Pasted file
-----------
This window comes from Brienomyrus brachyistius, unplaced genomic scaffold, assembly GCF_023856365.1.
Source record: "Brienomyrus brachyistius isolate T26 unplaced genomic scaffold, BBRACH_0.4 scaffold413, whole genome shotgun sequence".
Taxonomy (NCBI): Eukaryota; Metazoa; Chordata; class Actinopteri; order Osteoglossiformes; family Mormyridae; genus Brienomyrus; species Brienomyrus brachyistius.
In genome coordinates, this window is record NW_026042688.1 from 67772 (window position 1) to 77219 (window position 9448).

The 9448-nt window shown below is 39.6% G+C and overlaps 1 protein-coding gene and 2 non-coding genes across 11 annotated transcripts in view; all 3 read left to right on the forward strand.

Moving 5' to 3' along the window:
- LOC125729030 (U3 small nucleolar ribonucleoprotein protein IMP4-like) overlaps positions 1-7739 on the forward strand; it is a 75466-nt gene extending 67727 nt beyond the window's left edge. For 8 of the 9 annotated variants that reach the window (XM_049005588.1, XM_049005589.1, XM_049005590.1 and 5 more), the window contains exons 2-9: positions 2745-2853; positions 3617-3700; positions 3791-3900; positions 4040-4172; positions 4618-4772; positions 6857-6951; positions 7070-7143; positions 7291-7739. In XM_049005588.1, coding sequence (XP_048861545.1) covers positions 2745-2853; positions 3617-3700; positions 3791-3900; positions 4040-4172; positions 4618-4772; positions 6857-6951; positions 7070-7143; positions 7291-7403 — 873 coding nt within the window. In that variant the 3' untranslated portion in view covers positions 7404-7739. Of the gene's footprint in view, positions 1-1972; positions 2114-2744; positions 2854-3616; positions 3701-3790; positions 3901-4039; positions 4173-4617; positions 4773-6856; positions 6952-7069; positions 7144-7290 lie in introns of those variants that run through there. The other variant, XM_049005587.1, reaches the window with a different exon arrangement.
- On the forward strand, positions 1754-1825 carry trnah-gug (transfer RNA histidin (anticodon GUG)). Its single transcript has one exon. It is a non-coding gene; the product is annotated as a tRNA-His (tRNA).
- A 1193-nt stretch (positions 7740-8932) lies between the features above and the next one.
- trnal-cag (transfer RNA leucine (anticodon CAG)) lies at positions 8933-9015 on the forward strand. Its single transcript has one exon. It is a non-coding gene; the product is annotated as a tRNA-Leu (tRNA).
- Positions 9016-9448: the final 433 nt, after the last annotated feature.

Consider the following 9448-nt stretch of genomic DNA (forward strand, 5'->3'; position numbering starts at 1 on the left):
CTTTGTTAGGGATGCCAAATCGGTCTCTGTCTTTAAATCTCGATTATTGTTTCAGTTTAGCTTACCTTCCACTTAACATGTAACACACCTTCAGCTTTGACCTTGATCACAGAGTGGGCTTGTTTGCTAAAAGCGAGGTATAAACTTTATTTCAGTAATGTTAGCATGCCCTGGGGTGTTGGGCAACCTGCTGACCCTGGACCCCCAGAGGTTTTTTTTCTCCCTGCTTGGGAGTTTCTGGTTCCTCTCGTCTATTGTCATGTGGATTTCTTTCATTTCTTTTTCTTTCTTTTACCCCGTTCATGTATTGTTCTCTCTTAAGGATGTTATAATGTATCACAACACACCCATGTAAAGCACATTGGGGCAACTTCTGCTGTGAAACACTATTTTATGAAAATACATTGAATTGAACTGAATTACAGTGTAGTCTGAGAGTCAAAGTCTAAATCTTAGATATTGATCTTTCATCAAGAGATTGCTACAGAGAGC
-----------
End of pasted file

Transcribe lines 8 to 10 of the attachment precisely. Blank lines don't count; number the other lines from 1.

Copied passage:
- On the forward strand, positions 1754-1825 carry trnah-gug (transfer RNA histidin (anticodon GUG)). Its single transcript has one exon. It is a non-coding gene; the product is annotated as a tRNA-His (tRNA).
- A 1193-nt stretch (positions 7740-8932) lies between the features above and the next one.
- trnal-cag (transfer RNA leucine (anticodon CAG)) lies at positions 8933-9015 on the forward strand. Its single transcript has one exon. It is a non-coding gene; the product is annotated as a tRNA-Leu (tRNA).